One of the choristers who sang during this period, Michael Wise (c1647–1687), returned to the Chapel Royal at Whitehall in 1676 having been a lay clerk at St George’s Chapel, Windsor, and Eton College, and organist and instructor of the choristers at Salisbury Cathedral. On the recommendation of James II, Wise was appointed almoner and master of the choristers of St Paul’s Cathedral in January 1687 once the musical life was re-establishsed at the Cathedral following the Fire of London in 1666. This appointment would have required his resignation from his post at Salisbury Cathedral, but the sequence events which followed is unclear. Wise evidently remained in Salisbury; one Anthony Wood recorded that on 24 August 1687 (St Bartholomew’s night), ‘he was knocked on the head and killed downright by the night watch at Salisbury for giving stubborn and refractory language to them’. Wise was replaced at St Paul’s by fellow chorister John Blow.
Wise’s anthem The ways of Zion do mourn is considered to be his masterpiece. Some of the sources mark ‘Ritornello’ at two points in the score as do some later manuscripts of this piece. This suggets that the anthem may originally have been intended to have instrumental interludes—as had been introduced at the Chapel Royal. None of these instrumental passages is extant, although this is hardly surprising as such string accompaniments were short-lived and later taste was to omit or shorten such passages.
Sir Charles Villiers Stanford (1852–1924) wrote many settings of the Evening Canticles and much church music. Of all of his settings, perhaps the most attractive is the Evening Service in G, Op 81. The rippling, arpeggiated organ accompaniment in the Magnificat is almost as important as the solo treble line which floats above it. The choir provides a sustained harmonic backcloth against which and with which the soloist interacts. Written in October 1902 and published two years later, the Magnificat is a delicately woven minature, of which it has been written: ‘It is intended to portray the Virgin Mary as a young girl rapturously singing to the accompaniment of her own spinning wheel.’ This over-romanticized view may have roots in Stanford’s upbringing in Dublin; the composer took a great interest in Irish folk music and Irish folklore may well have shaped such a vision. Stanford certainly had a tremendous feel for vocal melody; the seeds of such melodic sensitivity must certainly have been sown by the time he became a Choral Scholar at Queen’s College in Oxford in 1870.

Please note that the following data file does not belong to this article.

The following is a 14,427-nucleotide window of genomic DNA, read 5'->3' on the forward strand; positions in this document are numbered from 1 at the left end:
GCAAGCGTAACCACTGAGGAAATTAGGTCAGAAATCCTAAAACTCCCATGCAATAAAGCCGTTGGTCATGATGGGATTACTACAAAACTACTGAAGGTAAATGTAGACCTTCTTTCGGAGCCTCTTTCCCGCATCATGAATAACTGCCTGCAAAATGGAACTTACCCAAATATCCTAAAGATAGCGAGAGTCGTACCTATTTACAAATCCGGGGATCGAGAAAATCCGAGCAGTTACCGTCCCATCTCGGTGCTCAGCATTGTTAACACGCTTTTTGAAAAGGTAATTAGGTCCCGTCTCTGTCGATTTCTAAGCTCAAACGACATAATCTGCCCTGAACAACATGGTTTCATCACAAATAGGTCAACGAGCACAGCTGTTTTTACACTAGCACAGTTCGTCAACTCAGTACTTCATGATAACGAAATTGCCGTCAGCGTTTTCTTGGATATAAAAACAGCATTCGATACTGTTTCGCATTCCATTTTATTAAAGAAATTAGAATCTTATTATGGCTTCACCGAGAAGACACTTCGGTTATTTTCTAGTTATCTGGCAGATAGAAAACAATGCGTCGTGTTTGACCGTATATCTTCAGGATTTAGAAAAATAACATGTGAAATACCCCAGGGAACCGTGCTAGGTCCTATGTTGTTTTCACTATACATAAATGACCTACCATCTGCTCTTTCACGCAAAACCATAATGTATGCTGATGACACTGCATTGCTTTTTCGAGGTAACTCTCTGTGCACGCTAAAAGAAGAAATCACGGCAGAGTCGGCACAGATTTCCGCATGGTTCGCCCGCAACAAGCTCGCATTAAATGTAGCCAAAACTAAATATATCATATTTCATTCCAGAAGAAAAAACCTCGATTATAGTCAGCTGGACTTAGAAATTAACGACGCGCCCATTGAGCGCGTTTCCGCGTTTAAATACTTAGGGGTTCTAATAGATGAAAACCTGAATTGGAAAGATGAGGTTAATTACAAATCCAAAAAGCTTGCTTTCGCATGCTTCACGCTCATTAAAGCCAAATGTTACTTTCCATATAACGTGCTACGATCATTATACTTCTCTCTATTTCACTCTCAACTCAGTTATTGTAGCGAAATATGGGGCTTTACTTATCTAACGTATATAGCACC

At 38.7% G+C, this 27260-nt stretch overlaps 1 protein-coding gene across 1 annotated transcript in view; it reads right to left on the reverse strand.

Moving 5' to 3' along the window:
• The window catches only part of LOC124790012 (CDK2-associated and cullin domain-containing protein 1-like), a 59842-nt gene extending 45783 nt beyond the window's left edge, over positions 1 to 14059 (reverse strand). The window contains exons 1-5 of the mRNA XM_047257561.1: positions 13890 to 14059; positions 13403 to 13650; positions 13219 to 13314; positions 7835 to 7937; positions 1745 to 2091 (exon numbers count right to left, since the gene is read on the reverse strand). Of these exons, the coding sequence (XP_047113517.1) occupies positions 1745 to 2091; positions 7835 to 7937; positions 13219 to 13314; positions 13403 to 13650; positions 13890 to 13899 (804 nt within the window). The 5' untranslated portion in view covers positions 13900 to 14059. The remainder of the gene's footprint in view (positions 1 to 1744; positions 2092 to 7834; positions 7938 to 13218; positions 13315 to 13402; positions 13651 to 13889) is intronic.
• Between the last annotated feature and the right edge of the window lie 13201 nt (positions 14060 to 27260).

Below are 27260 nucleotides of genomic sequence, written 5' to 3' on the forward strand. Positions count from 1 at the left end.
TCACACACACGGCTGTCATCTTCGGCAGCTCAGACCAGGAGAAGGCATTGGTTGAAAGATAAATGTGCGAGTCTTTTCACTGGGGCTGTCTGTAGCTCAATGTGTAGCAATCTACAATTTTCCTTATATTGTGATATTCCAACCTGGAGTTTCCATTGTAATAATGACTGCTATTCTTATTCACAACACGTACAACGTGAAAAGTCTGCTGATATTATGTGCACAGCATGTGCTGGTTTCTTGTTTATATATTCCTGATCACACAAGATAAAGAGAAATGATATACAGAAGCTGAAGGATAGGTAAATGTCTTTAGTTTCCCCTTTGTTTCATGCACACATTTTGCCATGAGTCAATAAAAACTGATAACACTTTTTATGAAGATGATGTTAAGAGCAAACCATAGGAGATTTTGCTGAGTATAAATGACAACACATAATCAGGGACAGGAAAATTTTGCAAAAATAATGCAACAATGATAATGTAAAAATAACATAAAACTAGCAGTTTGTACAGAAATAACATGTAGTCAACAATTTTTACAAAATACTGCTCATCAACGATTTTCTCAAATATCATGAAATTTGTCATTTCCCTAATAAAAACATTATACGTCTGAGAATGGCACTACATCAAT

Stanford’s Nunc dimittis or the ‘Song of Symeon’ is written for bass soloist; the choir has a similar role to that in the Magnificat although the music is more restful. The Gloria is in unison with the exception of the words ‘world without end. Amen’ where the parts melt imitatively out of each other into the coda.
Benjamin Britten (1913–1976) made a significant contribution to church music. His Festival Te Deum in E, Op 32, was written for the Centenary Festival of St Mark’s, Swindon, and was first performed on 24 April 1945. It dates from a period of considerable musical success for Britten. Many of his works from the 1940s have become well established in their own repertoires: Hymn to Saint Cecilia, Op 27, A Ceremony of Carols, Op 28, Prelude and Fugue for string orchestra, Op 29, Rejoice in the Lamb, Op 30, Serenade for tenor, horn and string orchestra Op 31, Peter Grimes, Op 33, and The Young Person’s Guide to the Orchestra, Op 34.
It was during this period in Britten’s life that he discovered the riches of Purcell’s music, perhaps best illustrated in Rejoice in the Lamb where the Purcellian ‘Halleluia’ bears some affinity to a verse anthem. Britten developed for himself a declamatory style which is quite clear in the Festival Te Deum. The score of this Te Deum is marked ‘quasi senza misura’ and the music is written out in an unorthodox manner. The organ part maintains a strict three-in-a-bar with appoggiaturas played on the beat. The choral part is barred in a variety of ways over the organ part, sometimes with five quavers in a bar, sometimes with seven. Britten allows the rhythm of the words to dictate the flow of the chorus parts. A new section begins at the words ‘Thou art the king of glory, O Christ’, before the opening material, now developed, returns once more at the words ‘O Lord save thy people’, this time sung by a treble soloist.
William McVicker © 1991